I recently read with interest news articles about the memorial service for Gordon Huggins, retired Coast Guard member and sole survivor of the Triumph disaster.
I remember that stormy night long ago, Jan. 12, 1961. I was a young boy living in a beach house in Seaview. My mother and I were leaning out an upstairs window looking out at the ocean in the darkness. The wind was howling through the trees and military planes were flying out over the ocean dropping ominous red aerial flares. We knew something serious was happening but, little did we know that we were witnessing one of the worst maritime tragedies that was occurring off the Columbia River bar.
The next morning we sadly heard of all the men and boats lost that night. Later that morning, I went down to the ocean. On the beach, just south of the Seaview beach approach, floating in a crab hole, was a long wood boat pike pole. The boat pole, which had one end snapped off, had intricate naval rope work on it. I knew it was off one of the Coast Guard boats. I took it home and it was in my garage for over 35 years.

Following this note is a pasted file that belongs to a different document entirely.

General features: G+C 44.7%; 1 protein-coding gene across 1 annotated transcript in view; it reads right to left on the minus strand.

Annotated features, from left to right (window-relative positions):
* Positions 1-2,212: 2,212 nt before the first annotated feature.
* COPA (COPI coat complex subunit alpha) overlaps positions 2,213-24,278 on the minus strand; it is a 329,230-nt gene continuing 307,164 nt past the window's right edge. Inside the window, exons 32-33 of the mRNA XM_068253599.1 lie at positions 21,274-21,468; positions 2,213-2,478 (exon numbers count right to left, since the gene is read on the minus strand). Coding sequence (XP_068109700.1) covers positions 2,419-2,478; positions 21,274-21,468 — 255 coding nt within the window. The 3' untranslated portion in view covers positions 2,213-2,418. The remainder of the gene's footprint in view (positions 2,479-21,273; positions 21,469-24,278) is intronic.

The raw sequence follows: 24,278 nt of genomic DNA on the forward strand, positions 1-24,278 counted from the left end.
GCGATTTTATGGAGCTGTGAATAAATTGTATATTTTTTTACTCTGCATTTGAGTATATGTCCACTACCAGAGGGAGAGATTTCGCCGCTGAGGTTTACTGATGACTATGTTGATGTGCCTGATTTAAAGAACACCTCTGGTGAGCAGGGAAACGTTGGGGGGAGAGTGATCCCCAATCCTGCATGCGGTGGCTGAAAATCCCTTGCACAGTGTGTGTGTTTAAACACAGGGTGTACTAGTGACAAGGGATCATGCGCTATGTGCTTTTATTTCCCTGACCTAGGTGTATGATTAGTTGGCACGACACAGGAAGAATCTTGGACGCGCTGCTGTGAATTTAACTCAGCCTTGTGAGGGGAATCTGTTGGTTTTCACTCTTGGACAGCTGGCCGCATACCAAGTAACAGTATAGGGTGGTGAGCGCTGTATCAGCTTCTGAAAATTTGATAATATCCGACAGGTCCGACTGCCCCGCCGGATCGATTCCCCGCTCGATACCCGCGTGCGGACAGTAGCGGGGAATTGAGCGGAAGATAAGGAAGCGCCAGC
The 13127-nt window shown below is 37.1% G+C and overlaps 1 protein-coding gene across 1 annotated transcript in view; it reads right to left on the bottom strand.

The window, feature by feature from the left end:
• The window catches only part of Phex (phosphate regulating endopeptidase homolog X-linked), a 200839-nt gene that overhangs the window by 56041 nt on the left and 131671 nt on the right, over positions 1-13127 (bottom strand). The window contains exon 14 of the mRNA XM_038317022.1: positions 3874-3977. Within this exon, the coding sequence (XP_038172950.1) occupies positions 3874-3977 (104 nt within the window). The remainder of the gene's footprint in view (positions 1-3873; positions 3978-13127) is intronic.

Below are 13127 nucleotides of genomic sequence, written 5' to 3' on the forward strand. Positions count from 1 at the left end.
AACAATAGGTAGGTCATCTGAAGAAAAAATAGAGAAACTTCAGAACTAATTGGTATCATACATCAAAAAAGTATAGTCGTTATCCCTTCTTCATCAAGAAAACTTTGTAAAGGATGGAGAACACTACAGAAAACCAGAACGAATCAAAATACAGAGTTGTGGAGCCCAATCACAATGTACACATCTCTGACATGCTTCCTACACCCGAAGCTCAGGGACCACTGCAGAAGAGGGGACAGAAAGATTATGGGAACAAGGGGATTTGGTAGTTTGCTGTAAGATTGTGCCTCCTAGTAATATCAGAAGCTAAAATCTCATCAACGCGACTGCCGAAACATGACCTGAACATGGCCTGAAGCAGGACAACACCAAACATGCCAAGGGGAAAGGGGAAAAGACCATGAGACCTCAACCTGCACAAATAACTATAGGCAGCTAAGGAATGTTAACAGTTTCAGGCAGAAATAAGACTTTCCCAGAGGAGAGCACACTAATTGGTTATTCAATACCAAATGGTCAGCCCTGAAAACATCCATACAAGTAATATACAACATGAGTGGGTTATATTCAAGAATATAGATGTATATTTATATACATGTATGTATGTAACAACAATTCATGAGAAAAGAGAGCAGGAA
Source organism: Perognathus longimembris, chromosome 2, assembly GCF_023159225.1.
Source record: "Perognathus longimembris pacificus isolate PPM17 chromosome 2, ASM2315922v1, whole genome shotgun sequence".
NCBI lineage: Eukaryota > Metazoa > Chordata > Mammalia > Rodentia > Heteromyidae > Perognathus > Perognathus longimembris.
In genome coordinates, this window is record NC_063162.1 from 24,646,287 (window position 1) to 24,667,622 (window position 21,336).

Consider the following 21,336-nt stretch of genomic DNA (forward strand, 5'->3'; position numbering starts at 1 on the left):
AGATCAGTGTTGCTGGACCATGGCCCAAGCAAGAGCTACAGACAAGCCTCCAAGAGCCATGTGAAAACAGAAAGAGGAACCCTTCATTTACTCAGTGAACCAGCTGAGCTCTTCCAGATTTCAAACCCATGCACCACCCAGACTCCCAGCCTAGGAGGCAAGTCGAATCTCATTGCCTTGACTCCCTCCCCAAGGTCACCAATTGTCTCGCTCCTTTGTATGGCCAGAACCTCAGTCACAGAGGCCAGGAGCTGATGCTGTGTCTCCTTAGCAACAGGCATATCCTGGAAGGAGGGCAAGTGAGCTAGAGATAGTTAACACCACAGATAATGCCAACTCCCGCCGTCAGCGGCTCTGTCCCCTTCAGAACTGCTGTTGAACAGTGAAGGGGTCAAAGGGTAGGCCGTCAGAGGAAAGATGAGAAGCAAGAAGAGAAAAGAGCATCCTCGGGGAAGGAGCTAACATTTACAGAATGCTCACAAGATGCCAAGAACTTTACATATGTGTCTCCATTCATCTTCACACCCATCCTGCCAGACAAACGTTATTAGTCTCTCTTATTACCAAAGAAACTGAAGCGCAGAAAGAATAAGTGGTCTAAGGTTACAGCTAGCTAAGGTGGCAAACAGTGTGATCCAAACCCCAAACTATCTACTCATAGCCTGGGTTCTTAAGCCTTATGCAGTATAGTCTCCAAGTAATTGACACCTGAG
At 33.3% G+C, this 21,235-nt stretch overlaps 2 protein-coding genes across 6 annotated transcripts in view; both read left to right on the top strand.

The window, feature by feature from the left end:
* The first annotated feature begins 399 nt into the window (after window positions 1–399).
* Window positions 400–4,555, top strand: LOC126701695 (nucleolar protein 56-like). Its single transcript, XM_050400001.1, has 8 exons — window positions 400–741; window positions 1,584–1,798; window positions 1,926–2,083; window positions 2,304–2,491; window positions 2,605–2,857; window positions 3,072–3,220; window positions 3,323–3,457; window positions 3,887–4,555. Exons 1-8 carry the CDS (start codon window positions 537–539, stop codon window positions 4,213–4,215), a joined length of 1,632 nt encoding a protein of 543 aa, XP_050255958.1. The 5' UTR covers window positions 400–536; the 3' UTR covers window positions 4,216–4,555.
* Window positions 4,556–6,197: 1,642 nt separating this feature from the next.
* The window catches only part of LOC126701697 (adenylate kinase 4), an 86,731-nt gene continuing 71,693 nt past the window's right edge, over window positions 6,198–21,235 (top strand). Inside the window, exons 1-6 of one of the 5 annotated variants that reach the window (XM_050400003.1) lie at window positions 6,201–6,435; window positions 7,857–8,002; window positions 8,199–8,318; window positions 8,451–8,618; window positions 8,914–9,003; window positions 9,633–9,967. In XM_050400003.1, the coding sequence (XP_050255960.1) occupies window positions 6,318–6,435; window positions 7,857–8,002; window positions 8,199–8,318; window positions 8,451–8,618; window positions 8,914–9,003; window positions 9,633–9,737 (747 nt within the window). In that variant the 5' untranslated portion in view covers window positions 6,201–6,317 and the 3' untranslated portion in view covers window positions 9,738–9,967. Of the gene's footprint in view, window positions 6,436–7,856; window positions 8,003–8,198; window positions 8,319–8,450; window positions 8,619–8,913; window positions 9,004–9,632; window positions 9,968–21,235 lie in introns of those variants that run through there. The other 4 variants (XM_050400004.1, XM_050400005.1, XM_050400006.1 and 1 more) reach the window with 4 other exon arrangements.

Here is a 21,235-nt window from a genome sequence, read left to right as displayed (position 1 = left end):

One day a friend of mine said he knew a Clark County Deputy, Gordon Huggins, who had been the only survivor of the Triumph. I told my friend the story of finding the boat pole on the beach and he conveyed that story to Gordon.
I met Gordon the next week and when I opened the trunk of my car and he looked at the pole, he had a look of amazement on his face. He said, “That is the boat pole off my boat!” He said he knew the man that did the rope work on it.
I then told Gordon he should have the pole and I gave it to him. Years later, while visiting the Astoria Maritime Center, I saw the pole hanging on the wall at the Triumph exhibit. It’s fitting it’s in a place of honor.